Merry Words for Merry Children
by A. Hoatson
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Published by W. Hagelberg, London & New York.

Printed by W. Hagelberg, Berlin.



Published by W. Hagelberg, London & New York.

Printed by W. Hagelberg, Berlin.


Jim was a boy who was fond of clowns, And thought they were excellent fun; He talked so much of them and their ways, That one night he dreamed he was one.

He dreamed he was feeding five fat geese On boiled slate-pencils and rice: He said it was wholesome food for geese, But they said, "More wholesome than nice."

He dreamed that he set two geese to dance, While he took a fiddle and played. He said, "You look pretty and gay, my dears." "We feel very tired," they said.

"What, tired!" he said, "with that nice pink sash, "And that waistcoat of vivid blue?" Then he tried to teach them the way to sing— A thing geese never can do.

He made them try to stand on their heads And wave their feet in the air, Although they said the pain in their necks Was more than a goose could bear.

He said that it didn't hurt his back— He liked it, for his part; And all the geese declared he had A most unfeeling heart.

He knocked the bottom out of the pot That had held the pencil-stew, And held it in the air while five Reluctant geese jumped through.

They said they burned their wings and feet With the sides of the smoking pot. He laughed, "Oh, nonsense! Now, my dears, "We'll try something really hot."

So he made a terrified goose jump through A hoop all blazing alight, While all the rest of the geese stood round And screamed with all their might.

And he was just about to try To teach them how to swim, When all the geese made up their minds They'd have some games with him.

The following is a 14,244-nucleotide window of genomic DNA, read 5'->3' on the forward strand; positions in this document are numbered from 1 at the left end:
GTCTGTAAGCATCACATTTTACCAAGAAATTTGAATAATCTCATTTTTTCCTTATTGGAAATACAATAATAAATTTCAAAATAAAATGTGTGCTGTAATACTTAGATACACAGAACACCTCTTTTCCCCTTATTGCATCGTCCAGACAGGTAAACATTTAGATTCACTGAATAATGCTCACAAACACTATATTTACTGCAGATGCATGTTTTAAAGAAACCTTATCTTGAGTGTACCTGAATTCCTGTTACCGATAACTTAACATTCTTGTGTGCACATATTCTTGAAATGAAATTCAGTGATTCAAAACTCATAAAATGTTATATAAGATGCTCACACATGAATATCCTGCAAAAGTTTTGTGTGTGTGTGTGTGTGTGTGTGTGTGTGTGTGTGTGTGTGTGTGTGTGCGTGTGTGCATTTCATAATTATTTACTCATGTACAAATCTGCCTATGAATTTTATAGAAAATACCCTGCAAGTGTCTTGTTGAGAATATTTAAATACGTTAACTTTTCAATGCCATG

They put him on a spit, to roast Before a blazing fire; And one fat goose with bellows blew, To make the flame go higher.

He woke up shrieking with fear and pain, And, as he cuddled down Between the sheets, he vowed he'd never Become a cruel clown.


Has anyone heard of the wonderful race Of the frogs and the greyhounds, the rabbits and cats? They rode it on bicycles, sixteen in all, And the umpires were pugs, with cigars and high hats.

And the number of each kind of racer was four— Four frogs dressed in green, four rabbits in brown, Four greyhounds well brushed and with spotless shirt-fronts, Four pussies with tails hanging gracefully down.

The four solemn puggies inspected them all And weighed them as gravely as if they were dead. "The rabbits must carry the dinners for all; It's a fair handicap, as they're quickest," they said.

(I've heard that the rabbits were angry at this; And I think that it's true, for they never were seen Any more by the umpires, although the cats say They frequently meet them at night on the green.)

And now they are ready, and "Go!" cried the first Of the four solemn pugs as he lit his cigar. "I shall act for the rabbits; you choose from the rest, And carefully watch who first passes the bar."

"The cats shall be mine," says the fourth with a wag Of his tightly curled tail as he sat on the grass. "I speak for the frogs," said the third, "for I'm sure They're cunning enough to let nobody pass."

"So the greyhounds are mine, then," says pug Number Two, And he put his blue spectacles on, and he sighed, "I know they'll not win, though they'll all do their best, For nobody ever has taught them to ride."

The frogs came up first, with their legs straddled wide On the bicycle handles, their arms folded tight; Their umpire, the third little pug, gave a shout, And pushed his hat back in his joy at the sight.

Then up came the greyhounds, and pug Number Two, Though dissatisfied, felt that he could not ask more. "But where are the rabbits?" said One with a groan. "And what has become of my pussies?" whined Four.

Well, the pussies were last, for they would not begin With the others, but stayed to catch mice and to play; And the rabbits rode off with the food to the woods, So nobody got any dinner that day.


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